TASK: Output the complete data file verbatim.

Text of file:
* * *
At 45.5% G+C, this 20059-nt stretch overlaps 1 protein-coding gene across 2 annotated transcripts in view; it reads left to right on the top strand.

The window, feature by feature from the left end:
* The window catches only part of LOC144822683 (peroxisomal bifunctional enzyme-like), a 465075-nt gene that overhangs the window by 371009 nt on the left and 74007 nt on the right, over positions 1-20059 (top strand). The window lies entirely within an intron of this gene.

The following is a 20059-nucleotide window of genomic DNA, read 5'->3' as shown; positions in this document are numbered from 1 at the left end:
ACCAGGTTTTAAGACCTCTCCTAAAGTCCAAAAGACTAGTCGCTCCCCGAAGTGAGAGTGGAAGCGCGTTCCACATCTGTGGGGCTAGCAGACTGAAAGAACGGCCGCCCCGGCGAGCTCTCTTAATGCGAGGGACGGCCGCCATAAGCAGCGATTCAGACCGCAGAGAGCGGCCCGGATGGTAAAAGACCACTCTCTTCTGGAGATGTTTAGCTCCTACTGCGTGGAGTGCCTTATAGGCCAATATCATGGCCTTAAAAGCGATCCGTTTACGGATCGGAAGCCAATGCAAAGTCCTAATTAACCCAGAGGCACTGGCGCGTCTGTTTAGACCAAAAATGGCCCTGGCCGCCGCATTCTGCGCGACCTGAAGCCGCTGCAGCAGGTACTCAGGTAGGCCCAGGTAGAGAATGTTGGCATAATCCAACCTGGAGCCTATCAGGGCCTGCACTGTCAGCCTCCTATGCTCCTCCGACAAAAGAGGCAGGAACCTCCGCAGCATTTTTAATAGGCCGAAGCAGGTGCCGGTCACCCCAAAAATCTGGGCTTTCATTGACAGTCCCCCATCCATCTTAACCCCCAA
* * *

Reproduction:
At 45.5% G+C, this 20059-nt stretch overlaps 1 protein-coding gene across 2 annotated transcripts in view; it reads left to right on the top strand.

The window, feature by feature from the left end:
* The window catches only part of LOC144822683 (peroxisomal bifunctional enzyme-like), a 465075-nt gene that overhangs the window by 371009 nt on the left and 74007 nt on the right, over positions 1-20059 (top strand). The window lies entirely within an intron of this gene.

The following is a 20059-nucleotide window of genomic DNA, read 5'->3' as shown; positions in this document are numbered from 1 at the left end:
ACCAGGTTTTAAGACCTCTCCTAAAGTCCAAAAGACTAGTCGCTCCCCGAAGTGAGAGTGGAAGCGCGTTCCACATCTGTGGGGCTAGCAGACTGAAAGAACGGCCGCCCCGGCGAGCTCTCTTAATGCGAGGGACGGCCGCCATAAGCAGCGATTCAGACCGCAGAGAGCGGCCCGGATGGTAAAAGACCACTCTCTTCTGGAGATGTTTAGCTCCTACTGCGTGGAGTGCCTTATAGGCCAATATCATGGCCTTAAAAGCGATCCGTTTACGGATCGGAAGCCAATGCAAAGTCCTAATTAACCCAGAGGCACTGGCGCGTCTGTTTAGACCAAAAATGGCCCTGGCCGCCGCATTCTGCGCGACCTGAAGCCGCTGCAGCAGGTACTCAGGTAGGCCCAGGTAGAGAATGTTGGCATAATCCAACCTGGAGCCTATCAGGGCCTGCACTGTCAGCCTCCTATGCTCCTCCGACAAAAGAGGCAGGAACCTCCGCAGCATTTTTAATAGGCCGAAGCAGGTGCCGGTCACCCCAAAAATCTGGGCTTTCATTGACAGTCCCCCATCCATCTTAACCCCCAA